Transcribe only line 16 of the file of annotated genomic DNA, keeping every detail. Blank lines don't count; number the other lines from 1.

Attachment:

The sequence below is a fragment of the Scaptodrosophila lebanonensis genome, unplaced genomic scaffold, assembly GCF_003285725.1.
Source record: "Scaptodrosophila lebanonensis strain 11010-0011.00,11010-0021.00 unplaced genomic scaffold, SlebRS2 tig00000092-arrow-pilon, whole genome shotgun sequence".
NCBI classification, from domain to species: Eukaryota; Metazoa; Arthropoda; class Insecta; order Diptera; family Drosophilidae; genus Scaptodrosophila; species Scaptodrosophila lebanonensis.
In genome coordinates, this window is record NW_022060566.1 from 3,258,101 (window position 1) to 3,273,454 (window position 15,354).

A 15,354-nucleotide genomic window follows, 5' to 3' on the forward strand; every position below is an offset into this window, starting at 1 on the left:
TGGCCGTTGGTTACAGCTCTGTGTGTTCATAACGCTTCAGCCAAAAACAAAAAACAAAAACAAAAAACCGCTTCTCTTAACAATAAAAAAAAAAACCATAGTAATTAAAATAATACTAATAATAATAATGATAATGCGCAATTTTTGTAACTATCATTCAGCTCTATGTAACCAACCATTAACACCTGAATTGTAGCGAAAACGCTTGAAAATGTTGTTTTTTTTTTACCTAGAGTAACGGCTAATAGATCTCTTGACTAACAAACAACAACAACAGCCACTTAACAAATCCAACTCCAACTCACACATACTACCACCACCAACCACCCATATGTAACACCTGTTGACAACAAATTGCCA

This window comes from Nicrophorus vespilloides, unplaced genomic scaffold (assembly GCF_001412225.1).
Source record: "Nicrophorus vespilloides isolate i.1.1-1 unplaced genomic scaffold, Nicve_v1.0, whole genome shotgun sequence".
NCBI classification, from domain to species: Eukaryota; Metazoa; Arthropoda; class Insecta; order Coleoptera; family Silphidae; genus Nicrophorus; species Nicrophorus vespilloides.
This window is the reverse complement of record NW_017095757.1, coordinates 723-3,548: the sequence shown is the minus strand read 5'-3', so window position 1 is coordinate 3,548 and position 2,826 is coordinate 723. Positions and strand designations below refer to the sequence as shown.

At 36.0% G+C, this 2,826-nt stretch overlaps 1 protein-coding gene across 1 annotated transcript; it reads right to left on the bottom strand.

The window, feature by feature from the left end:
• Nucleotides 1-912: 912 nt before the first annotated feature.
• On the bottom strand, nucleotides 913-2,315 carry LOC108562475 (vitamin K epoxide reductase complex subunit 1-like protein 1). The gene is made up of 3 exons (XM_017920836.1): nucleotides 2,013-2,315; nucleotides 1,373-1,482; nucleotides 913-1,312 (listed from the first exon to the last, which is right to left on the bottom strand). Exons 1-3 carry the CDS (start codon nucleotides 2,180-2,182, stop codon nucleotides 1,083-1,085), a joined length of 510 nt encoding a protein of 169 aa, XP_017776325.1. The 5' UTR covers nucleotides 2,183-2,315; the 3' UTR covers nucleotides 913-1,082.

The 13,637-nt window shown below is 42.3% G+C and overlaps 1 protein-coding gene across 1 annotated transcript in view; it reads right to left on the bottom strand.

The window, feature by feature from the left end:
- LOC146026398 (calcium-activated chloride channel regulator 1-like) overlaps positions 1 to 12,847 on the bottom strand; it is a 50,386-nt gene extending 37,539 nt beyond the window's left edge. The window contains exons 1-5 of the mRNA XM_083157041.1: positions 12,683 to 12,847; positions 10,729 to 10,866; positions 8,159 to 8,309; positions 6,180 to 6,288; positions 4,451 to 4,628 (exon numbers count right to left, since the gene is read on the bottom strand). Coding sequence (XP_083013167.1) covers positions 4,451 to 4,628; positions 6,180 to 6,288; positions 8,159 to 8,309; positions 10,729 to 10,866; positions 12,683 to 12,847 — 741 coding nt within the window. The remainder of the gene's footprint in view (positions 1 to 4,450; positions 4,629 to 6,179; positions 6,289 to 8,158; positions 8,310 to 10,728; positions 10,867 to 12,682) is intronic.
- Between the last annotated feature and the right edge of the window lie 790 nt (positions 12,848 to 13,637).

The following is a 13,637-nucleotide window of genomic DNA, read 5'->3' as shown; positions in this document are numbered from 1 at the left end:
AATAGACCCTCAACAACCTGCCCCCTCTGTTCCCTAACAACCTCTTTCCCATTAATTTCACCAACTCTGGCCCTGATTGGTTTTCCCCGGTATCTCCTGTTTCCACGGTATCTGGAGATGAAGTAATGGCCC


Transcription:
The window, feature by feature from the left end: